- Gavin Hamrick
God, Soil, Farm: Learning from Agriculture
In 2017 Professor Stephen McGinley bought what is now known as Good Soil Farm. Located only a few minutes away from the Mount’s main campus, Good Soil Farm not only serves as a place for regenerative, no-till farming but also a
place where students can take part in experiential learning. According to McGinley, it is through this practice of regenerative agriculture that students can, “see concretely how the assumptions they make about God, man and the world matter for how we treat things of the world.” For example, all of McGinley’s spring semester classes include a field trip to Good Soil Farm where theological and philosophical concepts are related to the practical act of farming.
Beyond simply being given the opportunity to volunteer as a farmhand, Mount students are also invited to undertake internships and independent studies where they can earn credits in fields such as biology. Cameron Bricker (C’21) is one of the students who conducted such an internship where he spent time studying the different types of crop beds. Bricker, who has been with Good Soil Farm since 2018, helped McGinley build some of the farm’s first beds. In light of his time at Good Soil Farm, Bricker said, “I have learned a lot about agriculture as well as myself, and it has helped me appreciate the Earth and our food sources much more.” Aside from learning more about the act of farming itself, Bricker also spent much of his time engaging in philosophical discussion.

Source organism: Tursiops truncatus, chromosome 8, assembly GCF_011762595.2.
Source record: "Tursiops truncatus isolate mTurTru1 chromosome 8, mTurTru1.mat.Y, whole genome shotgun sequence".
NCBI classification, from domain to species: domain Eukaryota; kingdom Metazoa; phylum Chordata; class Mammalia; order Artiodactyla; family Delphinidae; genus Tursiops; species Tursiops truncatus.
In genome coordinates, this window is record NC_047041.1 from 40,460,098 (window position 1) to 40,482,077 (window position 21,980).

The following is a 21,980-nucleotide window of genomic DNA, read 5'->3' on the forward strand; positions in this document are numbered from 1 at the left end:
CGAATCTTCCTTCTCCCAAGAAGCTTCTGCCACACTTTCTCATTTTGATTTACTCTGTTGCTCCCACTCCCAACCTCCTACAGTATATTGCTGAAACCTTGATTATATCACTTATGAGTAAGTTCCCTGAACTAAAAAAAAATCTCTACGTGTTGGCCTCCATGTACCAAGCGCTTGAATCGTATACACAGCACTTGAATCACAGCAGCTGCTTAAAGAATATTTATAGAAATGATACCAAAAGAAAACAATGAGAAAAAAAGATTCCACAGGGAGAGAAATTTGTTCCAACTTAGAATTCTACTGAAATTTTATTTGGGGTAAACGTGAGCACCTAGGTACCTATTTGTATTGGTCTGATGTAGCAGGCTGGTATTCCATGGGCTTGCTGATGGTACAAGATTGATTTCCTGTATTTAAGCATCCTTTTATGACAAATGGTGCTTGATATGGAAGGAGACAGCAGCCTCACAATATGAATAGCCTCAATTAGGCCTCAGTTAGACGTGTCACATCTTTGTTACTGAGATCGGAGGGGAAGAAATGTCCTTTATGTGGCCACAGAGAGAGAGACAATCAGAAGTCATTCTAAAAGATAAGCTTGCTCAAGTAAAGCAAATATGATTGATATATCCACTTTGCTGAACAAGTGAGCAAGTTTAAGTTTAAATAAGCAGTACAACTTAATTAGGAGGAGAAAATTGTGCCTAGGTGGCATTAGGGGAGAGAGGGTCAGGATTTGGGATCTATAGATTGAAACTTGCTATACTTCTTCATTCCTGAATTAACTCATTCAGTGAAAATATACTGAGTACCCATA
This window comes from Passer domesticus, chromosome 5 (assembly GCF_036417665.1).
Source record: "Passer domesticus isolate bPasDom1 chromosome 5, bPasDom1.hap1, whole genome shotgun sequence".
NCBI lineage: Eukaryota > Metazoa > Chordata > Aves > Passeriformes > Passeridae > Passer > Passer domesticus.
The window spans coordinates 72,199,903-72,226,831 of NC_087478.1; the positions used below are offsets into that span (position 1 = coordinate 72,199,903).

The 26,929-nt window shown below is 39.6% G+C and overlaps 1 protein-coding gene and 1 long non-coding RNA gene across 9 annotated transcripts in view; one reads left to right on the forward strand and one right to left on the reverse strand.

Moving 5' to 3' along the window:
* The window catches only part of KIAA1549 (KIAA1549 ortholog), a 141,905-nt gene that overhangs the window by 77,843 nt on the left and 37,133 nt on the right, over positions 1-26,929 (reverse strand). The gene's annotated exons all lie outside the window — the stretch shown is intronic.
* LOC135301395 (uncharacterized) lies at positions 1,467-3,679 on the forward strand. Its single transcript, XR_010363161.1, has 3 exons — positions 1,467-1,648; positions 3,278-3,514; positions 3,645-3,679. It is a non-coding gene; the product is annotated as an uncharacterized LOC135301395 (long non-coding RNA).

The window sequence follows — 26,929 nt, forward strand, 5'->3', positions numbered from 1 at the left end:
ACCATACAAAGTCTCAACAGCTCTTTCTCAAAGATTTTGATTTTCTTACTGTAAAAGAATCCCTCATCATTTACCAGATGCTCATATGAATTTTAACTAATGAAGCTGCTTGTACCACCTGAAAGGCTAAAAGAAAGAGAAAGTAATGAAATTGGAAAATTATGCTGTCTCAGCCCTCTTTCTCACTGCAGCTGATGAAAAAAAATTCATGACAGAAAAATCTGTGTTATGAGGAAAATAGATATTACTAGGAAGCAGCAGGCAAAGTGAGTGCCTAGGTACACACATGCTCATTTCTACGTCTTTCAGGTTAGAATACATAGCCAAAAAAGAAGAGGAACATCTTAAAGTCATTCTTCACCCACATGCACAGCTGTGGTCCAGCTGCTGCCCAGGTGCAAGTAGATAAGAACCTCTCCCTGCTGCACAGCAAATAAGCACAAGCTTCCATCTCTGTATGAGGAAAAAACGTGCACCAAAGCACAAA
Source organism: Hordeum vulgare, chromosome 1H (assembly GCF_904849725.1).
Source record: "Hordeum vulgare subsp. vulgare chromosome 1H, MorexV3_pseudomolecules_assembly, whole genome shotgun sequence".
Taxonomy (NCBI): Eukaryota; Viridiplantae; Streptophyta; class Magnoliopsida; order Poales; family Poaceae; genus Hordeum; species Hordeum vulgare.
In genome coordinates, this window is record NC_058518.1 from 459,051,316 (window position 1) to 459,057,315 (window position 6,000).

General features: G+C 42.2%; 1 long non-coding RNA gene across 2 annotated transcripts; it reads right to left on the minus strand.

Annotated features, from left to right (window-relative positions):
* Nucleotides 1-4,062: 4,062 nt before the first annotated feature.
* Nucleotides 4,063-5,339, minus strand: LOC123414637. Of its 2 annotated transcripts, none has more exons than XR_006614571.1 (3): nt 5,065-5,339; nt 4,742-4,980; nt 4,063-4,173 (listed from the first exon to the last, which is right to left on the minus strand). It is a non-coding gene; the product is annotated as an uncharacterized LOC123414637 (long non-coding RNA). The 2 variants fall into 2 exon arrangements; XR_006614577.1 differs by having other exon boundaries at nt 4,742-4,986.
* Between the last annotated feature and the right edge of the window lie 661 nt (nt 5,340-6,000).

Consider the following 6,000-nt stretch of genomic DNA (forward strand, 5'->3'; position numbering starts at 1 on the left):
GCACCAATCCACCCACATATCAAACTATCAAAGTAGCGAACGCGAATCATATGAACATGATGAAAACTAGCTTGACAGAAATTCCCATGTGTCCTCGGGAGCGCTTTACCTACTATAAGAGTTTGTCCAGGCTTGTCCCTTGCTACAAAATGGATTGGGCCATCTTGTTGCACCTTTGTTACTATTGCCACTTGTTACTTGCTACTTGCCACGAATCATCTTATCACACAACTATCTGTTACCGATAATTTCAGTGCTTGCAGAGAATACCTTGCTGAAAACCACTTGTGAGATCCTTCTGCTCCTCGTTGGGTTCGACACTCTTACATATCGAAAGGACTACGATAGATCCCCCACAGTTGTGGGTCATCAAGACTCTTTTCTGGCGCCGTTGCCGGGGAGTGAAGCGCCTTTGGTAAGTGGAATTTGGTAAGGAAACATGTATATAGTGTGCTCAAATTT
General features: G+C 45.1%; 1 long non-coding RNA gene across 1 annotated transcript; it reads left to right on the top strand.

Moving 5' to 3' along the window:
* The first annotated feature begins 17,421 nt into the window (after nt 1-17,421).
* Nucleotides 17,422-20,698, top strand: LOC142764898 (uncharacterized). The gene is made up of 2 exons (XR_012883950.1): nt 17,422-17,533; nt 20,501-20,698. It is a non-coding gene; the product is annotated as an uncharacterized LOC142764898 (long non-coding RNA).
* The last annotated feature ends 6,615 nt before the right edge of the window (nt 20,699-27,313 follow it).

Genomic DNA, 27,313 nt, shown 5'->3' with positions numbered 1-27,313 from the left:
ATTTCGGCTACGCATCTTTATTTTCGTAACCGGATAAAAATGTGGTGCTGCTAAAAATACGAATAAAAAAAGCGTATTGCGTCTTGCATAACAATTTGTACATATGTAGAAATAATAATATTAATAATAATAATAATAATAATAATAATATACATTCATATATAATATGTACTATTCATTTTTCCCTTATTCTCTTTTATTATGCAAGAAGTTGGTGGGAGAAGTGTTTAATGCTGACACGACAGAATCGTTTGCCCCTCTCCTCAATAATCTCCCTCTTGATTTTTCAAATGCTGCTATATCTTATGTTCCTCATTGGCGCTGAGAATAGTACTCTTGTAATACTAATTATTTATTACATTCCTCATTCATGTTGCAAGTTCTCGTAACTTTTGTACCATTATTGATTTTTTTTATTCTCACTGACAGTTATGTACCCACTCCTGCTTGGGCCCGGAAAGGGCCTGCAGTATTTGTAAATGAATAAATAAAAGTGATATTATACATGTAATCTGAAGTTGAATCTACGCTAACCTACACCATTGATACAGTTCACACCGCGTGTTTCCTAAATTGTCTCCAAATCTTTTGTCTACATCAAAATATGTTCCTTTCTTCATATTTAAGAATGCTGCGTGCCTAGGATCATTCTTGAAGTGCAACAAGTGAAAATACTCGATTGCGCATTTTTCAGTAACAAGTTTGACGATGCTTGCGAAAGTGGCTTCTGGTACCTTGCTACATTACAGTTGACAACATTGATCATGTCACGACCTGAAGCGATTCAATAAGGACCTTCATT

According to Bricker, working at the farm allows students to learn a variety of practical skills such as how to maintain soil, create herbal medicines and protect crops without the use of pesticides. All of the farming practices taught at Good Soil Farm revolve around regenerative agriculture. In contrast to many modern industrial farming practices, regenerative agriculture seeks to preserve the nutrient content of soil and help plants and animals grow in the way they were naturally created to do so. In light of a comprehensive understanding of the connection between all of God’s creation, it is the wish of McGinley that Good Soil Farm helps to, “work for the flourishing of all things from the soil up.”
Given the experiences of students like Bricker, it would seem as though Good Soil Farm has done well in promoting both the flourishing of its crops and the flourishing of those who work there.